As in my experience with coming to a butch gender identity, when I finally came to a power identity that really deeply aligned with something inside me that just clicked and make sense, I felt like I was coming home to myself in a way I hadn’t experienced previously. Through my personality and tendencies and psychology I have my own set of quirks and workings and functions, and for whatever reason, it makes a lot of sense to me to let out some of my power and control issues in the bedroom by being dominating. It is deeply satisfying the way a glorious meal or a delicious book is satisfying, one of my life’s greatest pleasures. I’m not sure I understand why I like what I like, but what I like does not harm others, and is consensual, and I know myself well enough to accept what I like as what I like – and to let that be a simple truth.

How did this change for me? What happened between the time when I was terrified to slap a girl in the face and today, now, where I am fairly comfortable in my identity as a top, and even as a sadist, as someone who enjoys causing extreme sensation (aka hurting) someone else?

Little by little, I had lovers who pushed me, lovers who were more experienced as bottoms than I was as a top, lovers who wanted more from me and who could take more than I was able to give who made enough space for me to walk into a bigger version of myself and occupy it, try it on.

I did come to a reconciliation with my feminist self and my top self. Phrases like men should not hurt women or rather masculine people should not hurt feminine people, or even more broadly that people should not hit each other and violence is bad bad bad … I had accepted those phrases as Ultimate Truths, and I started to understand deeper the ways that sensation was not violence, and hitting was a way to be sparked into the present moment, to release whatever our musculature was holding onto, and to deepen trust between people and in a relationship.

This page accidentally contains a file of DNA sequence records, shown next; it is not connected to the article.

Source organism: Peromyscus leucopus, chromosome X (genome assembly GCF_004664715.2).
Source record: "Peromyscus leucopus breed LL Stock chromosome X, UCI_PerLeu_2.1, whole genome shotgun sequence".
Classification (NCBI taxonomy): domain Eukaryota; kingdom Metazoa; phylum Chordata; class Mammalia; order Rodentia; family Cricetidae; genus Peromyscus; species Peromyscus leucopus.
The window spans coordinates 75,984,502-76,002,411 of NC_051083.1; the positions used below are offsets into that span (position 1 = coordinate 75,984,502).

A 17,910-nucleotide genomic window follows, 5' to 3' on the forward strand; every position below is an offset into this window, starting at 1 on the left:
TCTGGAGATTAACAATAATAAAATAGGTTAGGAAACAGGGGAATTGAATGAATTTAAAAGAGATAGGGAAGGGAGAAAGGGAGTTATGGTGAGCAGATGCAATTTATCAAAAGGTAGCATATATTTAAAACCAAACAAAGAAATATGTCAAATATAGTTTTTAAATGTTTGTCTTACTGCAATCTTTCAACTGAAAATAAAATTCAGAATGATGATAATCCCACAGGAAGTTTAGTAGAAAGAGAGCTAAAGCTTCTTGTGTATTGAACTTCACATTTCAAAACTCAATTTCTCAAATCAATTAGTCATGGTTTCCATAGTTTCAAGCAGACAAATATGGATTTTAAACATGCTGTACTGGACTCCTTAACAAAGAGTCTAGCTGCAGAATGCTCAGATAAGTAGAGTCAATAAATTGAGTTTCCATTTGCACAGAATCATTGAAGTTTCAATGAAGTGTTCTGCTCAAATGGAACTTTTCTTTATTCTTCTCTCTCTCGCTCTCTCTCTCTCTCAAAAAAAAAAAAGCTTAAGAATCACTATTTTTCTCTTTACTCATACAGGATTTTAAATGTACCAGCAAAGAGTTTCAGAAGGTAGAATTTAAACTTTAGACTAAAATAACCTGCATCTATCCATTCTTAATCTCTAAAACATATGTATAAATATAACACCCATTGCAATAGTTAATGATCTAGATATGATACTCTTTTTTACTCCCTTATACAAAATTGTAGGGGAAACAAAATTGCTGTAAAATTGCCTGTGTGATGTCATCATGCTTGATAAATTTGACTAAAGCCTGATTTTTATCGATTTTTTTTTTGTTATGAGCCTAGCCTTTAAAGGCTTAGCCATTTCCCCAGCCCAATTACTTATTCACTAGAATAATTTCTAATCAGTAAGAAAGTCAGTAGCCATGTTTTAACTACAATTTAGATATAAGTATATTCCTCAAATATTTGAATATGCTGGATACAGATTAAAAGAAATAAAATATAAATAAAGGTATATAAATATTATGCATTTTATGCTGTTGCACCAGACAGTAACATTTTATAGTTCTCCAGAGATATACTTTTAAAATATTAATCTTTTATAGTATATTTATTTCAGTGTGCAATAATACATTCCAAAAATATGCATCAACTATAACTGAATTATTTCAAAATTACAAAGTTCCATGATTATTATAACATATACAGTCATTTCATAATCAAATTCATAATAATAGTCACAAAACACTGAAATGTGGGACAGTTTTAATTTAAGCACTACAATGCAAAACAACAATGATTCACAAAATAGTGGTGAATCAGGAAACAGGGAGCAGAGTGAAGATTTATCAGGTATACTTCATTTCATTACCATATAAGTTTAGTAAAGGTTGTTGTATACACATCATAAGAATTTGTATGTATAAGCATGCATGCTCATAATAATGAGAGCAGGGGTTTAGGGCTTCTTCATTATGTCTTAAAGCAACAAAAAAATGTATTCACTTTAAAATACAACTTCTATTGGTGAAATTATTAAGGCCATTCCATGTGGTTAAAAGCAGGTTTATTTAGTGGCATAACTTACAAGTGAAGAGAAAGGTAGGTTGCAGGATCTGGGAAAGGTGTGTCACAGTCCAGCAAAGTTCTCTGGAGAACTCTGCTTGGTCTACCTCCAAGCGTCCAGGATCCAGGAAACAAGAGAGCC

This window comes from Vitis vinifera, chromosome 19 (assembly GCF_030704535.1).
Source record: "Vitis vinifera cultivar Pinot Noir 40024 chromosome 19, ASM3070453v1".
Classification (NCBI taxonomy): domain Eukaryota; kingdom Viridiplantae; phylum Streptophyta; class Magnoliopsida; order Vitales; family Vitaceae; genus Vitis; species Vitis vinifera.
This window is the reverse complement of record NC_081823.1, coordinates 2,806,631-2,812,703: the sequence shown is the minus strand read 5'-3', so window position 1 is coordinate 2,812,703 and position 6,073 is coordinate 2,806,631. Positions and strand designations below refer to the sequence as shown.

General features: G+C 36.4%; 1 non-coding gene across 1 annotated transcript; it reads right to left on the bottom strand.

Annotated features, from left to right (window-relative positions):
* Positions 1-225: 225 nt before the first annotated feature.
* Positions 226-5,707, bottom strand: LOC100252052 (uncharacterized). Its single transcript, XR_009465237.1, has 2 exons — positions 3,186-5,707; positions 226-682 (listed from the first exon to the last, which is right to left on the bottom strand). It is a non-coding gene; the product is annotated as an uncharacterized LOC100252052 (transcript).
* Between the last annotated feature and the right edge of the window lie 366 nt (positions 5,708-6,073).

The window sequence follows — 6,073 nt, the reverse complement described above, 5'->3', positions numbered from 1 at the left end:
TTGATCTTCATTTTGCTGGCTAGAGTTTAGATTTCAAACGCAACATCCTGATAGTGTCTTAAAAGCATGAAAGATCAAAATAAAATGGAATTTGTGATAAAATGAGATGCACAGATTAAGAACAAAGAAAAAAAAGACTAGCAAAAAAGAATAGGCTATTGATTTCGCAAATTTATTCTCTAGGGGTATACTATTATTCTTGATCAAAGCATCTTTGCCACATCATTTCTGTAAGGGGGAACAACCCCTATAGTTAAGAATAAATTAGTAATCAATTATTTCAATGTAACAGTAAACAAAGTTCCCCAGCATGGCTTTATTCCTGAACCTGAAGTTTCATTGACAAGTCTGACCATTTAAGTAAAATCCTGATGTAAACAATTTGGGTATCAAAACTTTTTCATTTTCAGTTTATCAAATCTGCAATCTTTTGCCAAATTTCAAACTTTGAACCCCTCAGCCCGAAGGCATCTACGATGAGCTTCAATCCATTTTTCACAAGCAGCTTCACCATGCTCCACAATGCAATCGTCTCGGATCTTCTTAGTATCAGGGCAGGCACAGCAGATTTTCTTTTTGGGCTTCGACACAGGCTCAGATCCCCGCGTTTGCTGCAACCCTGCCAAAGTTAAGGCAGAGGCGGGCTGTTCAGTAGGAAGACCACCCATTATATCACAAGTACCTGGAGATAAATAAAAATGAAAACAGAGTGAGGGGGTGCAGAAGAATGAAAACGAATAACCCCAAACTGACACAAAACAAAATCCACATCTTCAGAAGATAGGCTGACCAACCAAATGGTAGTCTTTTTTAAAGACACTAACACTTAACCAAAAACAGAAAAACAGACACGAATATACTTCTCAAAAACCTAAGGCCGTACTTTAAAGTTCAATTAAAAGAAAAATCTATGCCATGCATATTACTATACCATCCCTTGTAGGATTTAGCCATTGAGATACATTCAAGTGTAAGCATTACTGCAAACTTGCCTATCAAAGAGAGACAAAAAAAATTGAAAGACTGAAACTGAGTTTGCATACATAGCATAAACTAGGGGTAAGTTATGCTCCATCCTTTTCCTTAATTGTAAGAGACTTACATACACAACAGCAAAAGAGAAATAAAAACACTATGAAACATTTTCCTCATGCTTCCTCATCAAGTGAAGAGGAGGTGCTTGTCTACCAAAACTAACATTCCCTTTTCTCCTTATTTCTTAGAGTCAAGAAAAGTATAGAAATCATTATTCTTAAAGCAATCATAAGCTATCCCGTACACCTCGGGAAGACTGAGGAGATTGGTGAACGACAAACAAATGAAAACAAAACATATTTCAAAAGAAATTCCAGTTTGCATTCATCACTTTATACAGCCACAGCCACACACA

I didn’t realize how little trust I had in others until I started playing deeper with BDSM. Because I would tell myself, it’s okay, she wants to do it, but then I would think, does she really? Maybe she wants to because I want to. Maybe she wants to because society tells her she should want to. Maybe she wants to for fucked-up reasons, like she thinks it’s okay for her to feel humiliated and less than me because of her own internalized misogyny … but that was me not trusting that what she said was true. That she wanted me to hit her face. And that was me, further controlling both myself, her, and our relationship, in unhealthy ways, because I didn’t trust her.

This was an issue of agency, in feminist terms – my not trusting my lover to communicate with me what she wanted, to explain to me how far I could go, and my not trusting that she would let me know if I was going too far or too hard, either with her physical communication or her words or both, was me not trusting in the agency of my lover. I have to trust that she will tell me, she will let me know, if I am going too far. And I have to listen, apologize, understand what I did, and trust that she will accept that it was an accident, a mistake, and that I’ll do whatever she needs to feel safe again.

When I started playing out my control issues in BDSM, in the bedroom, in sex play, the control issues I had in my relationships began to heal.

In learning my way into being a top, I had many, many conversations about consent and intention and communication, I talked to my lovers when things broke down or didn’t seem to work and I learned more about my own tendencies when things went well. I figured out that sometimes, it was really hard for me to be with someone who bottomed so well, and who I trusted so deeply, that I did harder, scarier, bigger things with them that took me even deeper into my topping and dominance and sadism and power, and sometimes that meant I needed to be comforted afterward, to be told I liked that, and that wasn’t too much, and you didn’t hurt me, and that was what I wanted and thank you. Hearing those things is always a relief.

(I give good aftercare too, of course. But top aftercare is less common in the BDSM world – we don’t frequently talk about the toll it takes for the dominant to dominate.)

I practiced, a lot, to be bold and trusting through my topping. I tried scary things and it turned out they weren’t so scary, they were in fact incredibly hot. I got to know myself, and I learned more about the things I wanted to play with, and I talked to smart people whose experiences were similar to what I was going through and who assured me it was possible to come out the other side of it a masculine, queer, butch, sadistic, feminist top.